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### How to check the FFT results of a sine wave? 364108

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```I have been given an audio file (sine wave) 800Hz as an input to my
FFT algorithm. I have got 8192 power spectrum samples in a array.

What is the best and easiest way to check whether my output is right
or wrong?

If I give a silent audio file then the output is zero for all samples.
In a sine wav the o/p increases from 20 (0th sample) to 26059811
(743rd sample) and decreases gradually to 40.

If I get an idea of the output range then I can prove technically
whether the FFT is working.

Refer to http://stackoverflow.com/questions/4040918/how-to-check-the-fft-results-in-iphone
```
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```nagarajan karunakaran <prassan86@gmail.com> wrote:
> I have been given an audio file (sine wave) 800Hz as an input to my
> FFT algorithm. I have got 8192 power spectrum samples in a array.

> What is the best and easiest way to check whether my output
> is right or wrong?

If you really want to know, and you know it is one sine, then
least squares fit.

-- glen
```
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```On 28 Okt., 15:00, nagarajan karunakaran <prassa...@gmail.com> wrote:
> I have been given an audio file (sine wave) 800Hz as an input to my
> FFT algorithm. I have got 8192 power spectrum samples in a array.
>
> What is the best and easiest way to check whether my output is right
> or wrong?

Just apply the FFT twice. If your output is the time reversed input
then you have a very good chance that your algorithm is correct.

Cheers,

Andreas
```
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```On 10/28/2010 06:00 AM, nagarajan karunakaran wrote:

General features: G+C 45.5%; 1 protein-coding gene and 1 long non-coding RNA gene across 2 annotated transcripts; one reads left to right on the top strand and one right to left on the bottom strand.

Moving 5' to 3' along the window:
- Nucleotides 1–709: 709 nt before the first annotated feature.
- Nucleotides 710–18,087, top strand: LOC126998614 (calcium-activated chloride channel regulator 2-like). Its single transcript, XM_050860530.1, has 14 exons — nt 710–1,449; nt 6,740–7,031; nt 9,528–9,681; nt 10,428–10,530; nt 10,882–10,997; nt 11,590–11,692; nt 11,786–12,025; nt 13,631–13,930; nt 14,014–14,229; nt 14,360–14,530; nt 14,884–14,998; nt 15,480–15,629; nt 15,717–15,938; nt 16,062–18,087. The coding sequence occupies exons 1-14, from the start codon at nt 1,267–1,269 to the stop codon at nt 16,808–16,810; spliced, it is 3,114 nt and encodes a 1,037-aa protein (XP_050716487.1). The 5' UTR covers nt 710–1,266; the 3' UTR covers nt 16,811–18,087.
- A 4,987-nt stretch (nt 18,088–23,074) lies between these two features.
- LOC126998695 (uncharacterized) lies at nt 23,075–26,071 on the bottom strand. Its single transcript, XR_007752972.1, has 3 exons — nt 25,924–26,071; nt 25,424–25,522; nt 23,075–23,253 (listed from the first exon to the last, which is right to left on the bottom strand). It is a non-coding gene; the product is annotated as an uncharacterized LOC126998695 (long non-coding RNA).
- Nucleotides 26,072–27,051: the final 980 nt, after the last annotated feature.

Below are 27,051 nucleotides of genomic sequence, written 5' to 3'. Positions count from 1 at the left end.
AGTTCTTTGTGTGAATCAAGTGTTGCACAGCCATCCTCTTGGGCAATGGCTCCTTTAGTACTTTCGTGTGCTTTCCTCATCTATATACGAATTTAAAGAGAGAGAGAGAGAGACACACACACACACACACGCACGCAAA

> I have been given an audio file (sine wave) 800Hz as an input to my
> FFT algorithm. I have got 8192 power spectrum samples in a array.
>
> What is the best and easiest way to check whether my output is right
> or wrong?
>
> If I give a silent audio file then the output is zero for all samples.
> In a sine wav the o/p increases from 20 (0th sample) to 26059811
> (743rd sample) and decreases gradually to 40.
>
> If I get an idea of the output range then I can prove technically
> whether the FFT is working.
>
> Any ideas would be helpful.

Define "gradually".  Define what you mean by "power spectrum samples".
Is your sampling rate such that an integer number of cycles of your
800Hz sine wave fits exactly in your 8192 point input vector?  If so,
and if that's really the only thing in your file, then you've got a problem.

One good test of an FFT algorithm is to present it with sine and cosine
waves at all harmonics of the sampling length.  I.e., if you're taking
your 8192-point sample, then give it cosine and sine waves of frequency
0, 1/8192, 2/8192, 3/8192 ... 4096/8192 (figuring out why you don't need
to go higher is left as an exercise for you).  All the results (except
for f = 0) should have the same amplitude, and you should be able to
figure out what amplitude the f = 0 case should have.

--

Tim Wescott
Wescott Design Services
http://www.wescottdesign.com

Do you need to implement control loops in software?
"Applied Control Theory for Embedded Systems" was written for you.
See details at http://www.wescottdesign.com/actfes/actfes.html
```
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